You will be redirected back to your article in seconds

Sagansky Delivers Declaration for TV Independents at IFTA

TV’s appetite for scripted product has the potential to yield “a golden age of independent television,” former CBS Entertainment chief Jeff Sagansky told attendees at the Independent Film & Television Alliance conference on Friday.

Sagansky, who is currently chairman of Hemisphere Film Capital, cited a confluence of events – including the 65-70 U.S. channels or platforms currently ordering scripted series, and the “explosion” of multichannel households globally – as drivers, saying, “The table has been set for the biggest revolution that the independent television production marketplace has ever seen.”

Sagansky noted that independents have acquired an advantage because of the cost pressures on the marketplace and the high overhead of the major studios. The tax credits offered by various states and countries are also a major boon to financing production efforts, he said.

Sagansky counseled producers to develop a broad range of network relationships, both in the U.S. and abroad. Still, he suggested there is particular demand for the experience of U.S. writers in producing series that can fulfill longer orders than the limited productions normally lensed in the U.K. and elsewhere. “Our writers have a lot of know-how. We have to use it,” Sagansky said, calling this “a unique moment.”

For many years, independent producers have been in decline, squeezed out of the scripted primetime production game by the decline of the TV movie business and the elimination in the 1990s of the financial interest and syndication rules (or fin-syn), which placed restrictions on how much of their programming networks could own and produce.

Several U.S. TV writers have turned to international co-productions to finance their work, and even the major networks have become more receptive to acquiring series originated abroad.

During a subsequent panel NBC Entertainment Prez of Program Planning Jeff Bader pointed to “Rookie Blue,” a Canadian series that’s been airing in the summer on his former network ABC, as an example, while referencing the networks’ need to “get shows that are at multiple price points” to help balance and reduce the cost of their schedules.

John Penney, exec VP of strategy & business development for Starz, also spoke of new digital distribution platforms such as Netflix providing “a unique shock absorber” to help underwrite TV costs, adding that even with roughly 140 scripted dramas currently being made, the market remains incredibly competitive.

More Biz

  • Walt Disney Archives Founder Dave Smith

    Walt Disney Archives Founder Dave Smith Dies at 78

    Walt Disney Archives founder Dave Smith, the historian who spent 40 years cataloging and preserving the company’s legacy of entertainment and innovation, died Friday in Burbank, Calif. He was 78. Smith served as Disney’s chief archivist from 1970 to 2010. He was named a Disney Legend in 2007 and served as a consultant to the [...]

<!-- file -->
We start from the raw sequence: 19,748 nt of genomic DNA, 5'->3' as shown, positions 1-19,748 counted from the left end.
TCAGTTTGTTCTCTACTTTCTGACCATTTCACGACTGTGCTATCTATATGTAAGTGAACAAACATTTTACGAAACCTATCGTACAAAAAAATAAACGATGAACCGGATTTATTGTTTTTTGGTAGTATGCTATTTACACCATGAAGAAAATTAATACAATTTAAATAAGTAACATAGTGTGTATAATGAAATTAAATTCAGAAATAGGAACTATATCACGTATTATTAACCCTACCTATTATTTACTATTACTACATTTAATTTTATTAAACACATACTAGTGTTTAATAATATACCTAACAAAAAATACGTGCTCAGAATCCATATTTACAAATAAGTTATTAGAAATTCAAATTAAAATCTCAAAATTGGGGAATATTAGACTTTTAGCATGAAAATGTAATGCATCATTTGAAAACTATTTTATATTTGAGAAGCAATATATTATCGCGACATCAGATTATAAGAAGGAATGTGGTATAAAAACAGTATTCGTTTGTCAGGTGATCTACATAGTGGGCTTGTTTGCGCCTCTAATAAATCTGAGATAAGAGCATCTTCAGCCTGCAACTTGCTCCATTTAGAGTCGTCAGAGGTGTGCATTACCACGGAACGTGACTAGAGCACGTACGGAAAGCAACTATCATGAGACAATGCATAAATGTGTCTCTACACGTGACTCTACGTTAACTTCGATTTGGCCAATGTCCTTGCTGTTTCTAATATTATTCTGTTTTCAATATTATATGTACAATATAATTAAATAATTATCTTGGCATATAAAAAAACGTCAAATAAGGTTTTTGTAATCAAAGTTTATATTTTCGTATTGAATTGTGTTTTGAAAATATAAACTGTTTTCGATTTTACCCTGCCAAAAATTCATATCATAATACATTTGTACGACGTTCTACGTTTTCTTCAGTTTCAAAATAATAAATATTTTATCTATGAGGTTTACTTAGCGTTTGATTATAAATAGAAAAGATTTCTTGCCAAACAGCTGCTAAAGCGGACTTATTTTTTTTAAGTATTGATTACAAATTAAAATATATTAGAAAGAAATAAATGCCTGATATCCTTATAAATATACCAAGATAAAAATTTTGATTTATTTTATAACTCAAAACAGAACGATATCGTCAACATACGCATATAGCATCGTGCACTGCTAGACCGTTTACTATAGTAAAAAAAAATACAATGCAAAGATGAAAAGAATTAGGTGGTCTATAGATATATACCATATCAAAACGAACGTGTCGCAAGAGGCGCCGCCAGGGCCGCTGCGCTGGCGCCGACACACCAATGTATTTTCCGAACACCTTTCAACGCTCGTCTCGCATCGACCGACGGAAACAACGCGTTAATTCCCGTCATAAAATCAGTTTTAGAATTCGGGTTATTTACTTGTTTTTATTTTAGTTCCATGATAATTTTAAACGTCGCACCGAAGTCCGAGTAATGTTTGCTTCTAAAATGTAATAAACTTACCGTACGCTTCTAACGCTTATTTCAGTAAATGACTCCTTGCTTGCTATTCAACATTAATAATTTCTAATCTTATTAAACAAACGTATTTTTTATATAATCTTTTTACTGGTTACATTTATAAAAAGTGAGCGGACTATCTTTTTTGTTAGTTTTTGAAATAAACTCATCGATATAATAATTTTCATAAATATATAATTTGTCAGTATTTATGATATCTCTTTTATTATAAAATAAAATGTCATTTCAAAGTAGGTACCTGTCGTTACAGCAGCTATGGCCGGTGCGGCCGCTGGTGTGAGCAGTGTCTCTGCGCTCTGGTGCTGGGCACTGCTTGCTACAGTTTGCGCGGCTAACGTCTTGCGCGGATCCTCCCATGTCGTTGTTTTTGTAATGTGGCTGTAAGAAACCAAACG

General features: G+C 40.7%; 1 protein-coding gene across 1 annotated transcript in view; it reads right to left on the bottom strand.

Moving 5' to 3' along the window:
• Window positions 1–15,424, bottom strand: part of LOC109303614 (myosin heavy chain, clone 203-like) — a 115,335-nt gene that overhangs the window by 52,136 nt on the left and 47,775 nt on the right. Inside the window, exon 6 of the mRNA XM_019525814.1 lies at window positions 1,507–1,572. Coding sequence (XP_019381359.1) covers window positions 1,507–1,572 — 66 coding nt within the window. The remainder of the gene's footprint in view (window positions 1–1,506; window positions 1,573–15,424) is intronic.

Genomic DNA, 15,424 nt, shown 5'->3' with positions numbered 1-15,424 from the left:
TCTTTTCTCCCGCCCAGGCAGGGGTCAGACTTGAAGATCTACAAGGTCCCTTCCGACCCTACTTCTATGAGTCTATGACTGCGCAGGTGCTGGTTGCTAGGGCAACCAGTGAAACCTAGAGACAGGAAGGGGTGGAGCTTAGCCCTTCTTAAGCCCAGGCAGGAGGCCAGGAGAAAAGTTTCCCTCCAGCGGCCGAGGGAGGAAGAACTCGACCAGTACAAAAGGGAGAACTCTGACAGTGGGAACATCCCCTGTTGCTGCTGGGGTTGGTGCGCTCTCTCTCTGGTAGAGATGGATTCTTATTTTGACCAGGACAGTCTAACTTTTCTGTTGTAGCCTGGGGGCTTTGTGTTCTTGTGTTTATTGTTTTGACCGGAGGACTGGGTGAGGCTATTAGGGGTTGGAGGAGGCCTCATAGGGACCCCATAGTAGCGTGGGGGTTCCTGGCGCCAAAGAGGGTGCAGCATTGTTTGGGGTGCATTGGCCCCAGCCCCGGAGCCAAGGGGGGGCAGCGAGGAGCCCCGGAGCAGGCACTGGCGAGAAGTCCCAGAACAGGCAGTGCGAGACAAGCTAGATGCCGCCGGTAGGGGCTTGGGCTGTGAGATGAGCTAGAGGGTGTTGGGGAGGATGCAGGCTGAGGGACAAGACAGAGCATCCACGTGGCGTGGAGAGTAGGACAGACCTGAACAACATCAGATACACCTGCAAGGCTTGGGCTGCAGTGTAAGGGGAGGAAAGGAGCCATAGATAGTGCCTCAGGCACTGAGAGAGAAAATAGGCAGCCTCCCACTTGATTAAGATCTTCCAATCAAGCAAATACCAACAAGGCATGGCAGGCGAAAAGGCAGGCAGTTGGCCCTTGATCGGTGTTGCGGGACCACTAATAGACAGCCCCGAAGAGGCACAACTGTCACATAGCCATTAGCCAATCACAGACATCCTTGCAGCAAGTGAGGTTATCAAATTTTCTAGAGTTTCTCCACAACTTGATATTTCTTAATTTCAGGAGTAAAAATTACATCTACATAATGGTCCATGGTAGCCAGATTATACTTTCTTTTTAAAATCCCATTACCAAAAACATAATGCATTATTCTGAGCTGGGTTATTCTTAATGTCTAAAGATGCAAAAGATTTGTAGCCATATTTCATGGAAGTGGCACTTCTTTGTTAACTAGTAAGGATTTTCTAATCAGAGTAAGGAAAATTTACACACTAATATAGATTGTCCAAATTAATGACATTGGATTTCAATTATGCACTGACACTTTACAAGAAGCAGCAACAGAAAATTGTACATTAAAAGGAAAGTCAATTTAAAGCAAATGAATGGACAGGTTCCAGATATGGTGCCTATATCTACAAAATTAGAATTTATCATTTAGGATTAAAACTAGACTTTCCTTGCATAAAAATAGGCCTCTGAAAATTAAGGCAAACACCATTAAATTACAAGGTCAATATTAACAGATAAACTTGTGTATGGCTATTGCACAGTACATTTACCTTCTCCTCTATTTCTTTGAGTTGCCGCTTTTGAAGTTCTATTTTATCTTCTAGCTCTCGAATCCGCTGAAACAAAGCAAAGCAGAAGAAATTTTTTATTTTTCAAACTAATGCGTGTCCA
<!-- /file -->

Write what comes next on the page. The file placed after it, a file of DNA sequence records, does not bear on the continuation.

• Colin Kaepernick Kneel

    Colin Kaepernick, Eric Reid Reach Settlement With NFL

    Colin Kaepernick and Eric Reid, two football players who alleged the National Football League colluded to oust them from the game after they started kneeling in protest of racial inequality during the playing of the national anthem, have reached a settlement in the matter, according to a statement from the sports organization and lawyers representing [...]

  • R. Kelly

    R. Kelly Could Be in ‘Big Trouble’ Over Alleged New Sex Tape, Attorney Says

    Strong allegations of sexual misconduct have followed R. Kelly for 25 years, but the singer has always managed to slip free. Yet reports that a videotape of him sexually assaulting an underage girl, combined with the outcry surrounding the Lifetime documentary “Surviving R. Kelly,” means that public sentiment, at the very least, is definitely not [...]

  • Christian Bale as Dick Cheney in

    New Media Residuals and Feature Films Contribute to Spike in Writers' Pay

    The outlook for members of the Writers Guild of America has brightened — even amid pervasive uncertainty in the entertainment industry. According to the most recent report to WGA West members, earnings surged 2.8% to $1.41 billion in 2017, thanks mostly to gains in feature films and new-media residuals. Total covered earnings for WGA West [...]

  • Joe Dante Gremlins

    Hollywood Execs Seek Licensing Deals at the New York Toy Fair

    On Feb. 16 more than 30,000 studio executives, buyers and toy company reps will gather in Manhattan for the annual Toy Fair New York, all vying for market share and trying to snag the latest hot trend in a fast-changing industry. Those working the film side of the business will focus much of their attention [...]

  • Lady Gaga Bradley Cooper A Star

    Universal Music Group Fuels 11.3% Rise in Vivendi's 2018 Revenues

    Vivendi’s revenues were up 11.3% to €13.93 billion ($15.7 billion) in 2018, powered by Universal Music Group, which delivered such hits as the “A Star Is Born” soundtrack and Drake’s new album. UMG’s revenues climbed by 10% to €6 billion ($6.8 billion) compared to 2017. On top of the “A Star Is Born” soundtrack, the [...]

  • The Blacklist 100th Episode

    'The Blacklist' EP Sues for Wrongful Termination

    A former executive producer of the NBC show “The Blacklist” has filed suit against Sony, alleging he was fired after being wrongfully blamed for a workplace scuffle. Michael Watkins is a veteran TV director and cinematographer. He was an executive producer for several seasons of “The Blacklist,” the NBC crime show starring James Spader. According [...]

More From Our Brands

Access exclusive content